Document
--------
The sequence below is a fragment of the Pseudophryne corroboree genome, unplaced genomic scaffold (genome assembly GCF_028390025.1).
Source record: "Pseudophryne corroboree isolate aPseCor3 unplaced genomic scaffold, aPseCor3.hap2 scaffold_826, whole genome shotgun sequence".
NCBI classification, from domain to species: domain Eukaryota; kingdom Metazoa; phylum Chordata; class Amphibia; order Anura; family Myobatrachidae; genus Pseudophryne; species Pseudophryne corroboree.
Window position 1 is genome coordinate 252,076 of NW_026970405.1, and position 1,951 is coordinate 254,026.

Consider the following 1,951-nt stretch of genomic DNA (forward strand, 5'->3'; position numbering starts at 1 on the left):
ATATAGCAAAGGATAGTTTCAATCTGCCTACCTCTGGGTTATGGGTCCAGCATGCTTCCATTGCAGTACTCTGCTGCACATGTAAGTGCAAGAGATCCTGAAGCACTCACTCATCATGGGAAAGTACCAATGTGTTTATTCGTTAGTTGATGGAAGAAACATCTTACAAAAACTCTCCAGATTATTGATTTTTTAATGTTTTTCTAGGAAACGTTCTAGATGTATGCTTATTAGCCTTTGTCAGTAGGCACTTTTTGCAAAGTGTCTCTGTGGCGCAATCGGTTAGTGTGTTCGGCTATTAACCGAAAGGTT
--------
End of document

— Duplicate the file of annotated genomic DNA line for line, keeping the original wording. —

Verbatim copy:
The sequence below is a fragment of the Pseudophryne corroboree genome, unplaced genomic scaffold (genome assembly GCF_028390025.1).
Source record: "Pseudophryne corroboree isolate aPseCor3 unplaced genomic scaffold, aPseCor3.hap2 scaffold_826, whole genome shotgun sequence".
NCBI classification, from domain to species: domain Eukaryota; kingdom Metazoa; phylum Chordata; class Amphibia; order Anura; family Myobatrachidae; genus Pseudophryne; species Pseudophryne corroboree.
Window position 1 is genome coordinate 252,076 of NW_026970405.1, and position 1,951 is coordinate 254,026.

Consider the following 1,951-nt stretch of genomic DNA (forward strand, 5'->3'; position numbering starts at 1 on the left):
ATATAGCAAAGGATAGTTTCAATCTGCCTACCTCTGGGTTATGGGTCCAGCATGCTTCCATTGCAGTACTCTGCTGCACATGTAAGTGCAAGAGATCCTGAAGCACTCACTCATCATGGGAAAGTACCAATGTGTTTATTCGTTAGTTGATGGAAGAAACATCTTACAAAAACTCTCCAGATTATTGATTTTTTAATGTTTTTCTAGGAAACGTTCTAGATGTATGCTTATTAGCCTTTGTCAGTAGGCACTTTTTGCAAAGTGTCTCTGTGGCGCAATCGGTTAGTGTGTTCGGCTATTAACCGAAAGGTT